Sumit Singhal loves modern architecture. He comes from a family of builders who have built more than 20 projects in the last ten years near Delhi in India. He has recently started writing about the architectural projects that catch his imagination.
Spire in Våler, Norway by Visiondivision
March 27th, 2012 by Sumit Singhal
Article source: Visiondivision
The church in the small town of Våler in Norway burned down and a competition was held to build a new one. We joined the competition with the following entry. It is in the rural church that the people in a village is experiencing its most emotional moments; this is where the kids run out on the last day of school, it is here you get married and it is here you bid farewell to your loved ones.
When the church in the village went up in flames, it meant that an important function and a prominent landmark disappeared, it left a void which in a small village Våler becomes particularly apparent. You can however be positive about the new opportunity that has occurred; that a new church to be built and that the village gets a well-much needed addition to their identity. We imagine a wooden Scandinavian country church that will be situated on the edge of the site and that will be clearly visible from all over town.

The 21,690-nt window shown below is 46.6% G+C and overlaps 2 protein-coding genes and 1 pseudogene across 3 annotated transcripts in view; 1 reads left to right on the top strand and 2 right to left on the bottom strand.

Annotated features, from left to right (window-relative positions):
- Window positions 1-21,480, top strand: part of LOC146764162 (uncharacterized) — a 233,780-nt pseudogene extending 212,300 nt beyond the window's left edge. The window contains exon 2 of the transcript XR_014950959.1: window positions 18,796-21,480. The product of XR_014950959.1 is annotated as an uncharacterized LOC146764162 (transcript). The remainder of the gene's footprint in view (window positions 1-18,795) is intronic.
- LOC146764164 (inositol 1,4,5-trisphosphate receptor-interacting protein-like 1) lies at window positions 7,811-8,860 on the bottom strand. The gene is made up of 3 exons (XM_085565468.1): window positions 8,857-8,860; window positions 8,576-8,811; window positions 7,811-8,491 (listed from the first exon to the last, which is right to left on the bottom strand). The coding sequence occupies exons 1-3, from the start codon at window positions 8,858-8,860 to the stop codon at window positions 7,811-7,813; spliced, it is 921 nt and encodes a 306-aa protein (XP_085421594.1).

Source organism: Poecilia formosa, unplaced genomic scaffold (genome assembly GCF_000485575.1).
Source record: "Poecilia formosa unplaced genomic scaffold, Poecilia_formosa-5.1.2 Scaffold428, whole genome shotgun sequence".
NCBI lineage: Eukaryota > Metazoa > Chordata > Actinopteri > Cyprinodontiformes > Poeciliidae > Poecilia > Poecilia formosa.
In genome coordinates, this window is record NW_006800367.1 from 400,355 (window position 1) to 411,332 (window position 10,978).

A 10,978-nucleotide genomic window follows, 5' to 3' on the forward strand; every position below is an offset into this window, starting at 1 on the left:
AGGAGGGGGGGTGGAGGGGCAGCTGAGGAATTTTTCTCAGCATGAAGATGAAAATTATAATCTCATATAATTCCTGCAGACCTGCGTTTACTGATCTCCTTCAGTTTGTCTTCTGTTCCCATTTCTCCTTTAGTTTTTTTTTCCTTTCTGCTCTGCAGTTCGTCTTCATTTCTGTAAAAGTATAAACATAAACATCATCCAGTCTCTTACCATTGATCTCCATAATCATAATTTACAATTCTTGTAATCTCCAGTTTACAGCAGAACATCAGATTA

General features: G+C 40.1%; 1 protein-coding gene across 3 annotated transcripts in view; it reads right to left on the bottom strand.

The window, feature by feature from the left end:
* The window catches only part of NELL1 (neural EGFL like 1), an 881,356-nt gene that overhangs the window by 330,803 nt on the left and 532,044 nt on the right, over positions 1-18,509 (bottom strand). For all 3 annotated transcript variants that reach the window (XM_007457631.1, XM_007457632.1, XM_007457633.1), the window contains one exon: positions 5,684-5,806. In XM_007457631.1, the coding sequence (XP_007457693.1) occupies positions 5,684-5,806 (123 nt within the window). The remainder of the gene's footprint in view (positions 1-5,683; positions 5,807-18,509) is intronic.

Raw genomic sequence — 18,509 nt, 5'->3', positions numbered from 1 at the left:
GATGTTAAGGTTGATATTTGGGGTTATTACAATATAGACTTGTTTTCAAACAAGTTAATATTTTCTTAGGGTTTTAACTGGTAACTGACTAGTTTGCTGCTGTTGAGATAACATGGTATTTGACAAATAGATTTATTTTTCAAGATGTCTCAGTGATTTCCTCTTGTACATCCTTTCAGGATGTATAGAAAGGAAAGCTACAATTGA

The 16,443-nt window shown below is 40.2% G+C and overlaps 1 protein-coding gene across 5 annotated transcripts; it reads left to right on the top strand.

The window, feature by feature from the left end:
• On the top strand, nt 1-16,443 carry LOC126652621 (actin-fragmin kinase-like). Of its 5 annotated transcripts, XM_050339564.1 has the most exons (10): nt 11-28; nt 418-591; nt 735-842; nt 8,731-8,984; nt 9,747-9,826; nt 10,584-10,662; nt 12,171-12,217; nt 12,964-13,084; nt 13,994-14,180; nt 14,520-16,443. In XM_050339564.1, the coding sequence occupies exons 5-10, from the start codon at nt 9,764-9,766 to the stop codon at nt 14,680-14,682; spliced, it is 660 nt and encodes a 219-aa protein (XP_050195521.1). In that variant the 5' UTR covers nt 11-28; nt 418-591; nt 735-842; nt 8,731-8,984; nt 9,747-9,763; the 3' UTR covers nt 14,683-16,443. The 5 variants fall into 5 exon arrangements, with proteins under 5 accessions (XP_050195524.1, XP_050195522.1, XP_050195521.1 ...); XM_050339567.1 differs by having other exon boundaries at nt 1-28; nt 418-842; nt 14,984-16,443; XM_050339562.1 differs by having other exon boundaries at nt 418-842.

The courtyard has a water mirror that parts the courtyard and almost all drainage of the house run down in the pond, which creates a small waterfall when it rains. The nave is classically designed with a center aisle and the room can easily be divided for smaller gatherings. The idea is that although there is a small gathering, you still will experience the finest room. The floors are an important part of the church and the rooms are defined by different woods and designs, more intricate for more impressive rooms. The tower room, for example, has wide planks that follow the natural tree trunk angle and forming a radiating pattern from the center of the room.
The tower is the most important symbol of the church and it is here that the church is very different from other country churches. With a simple steel construction with wooden boards you get with a relatively small budget the world’s highest church. If the budget does not allow, so the height can be lowered considerably without losing its character and still become Scandinavia’s tallest church, which now is Uppsala cathedral which was built about 1892 to a height of 118.7 meters.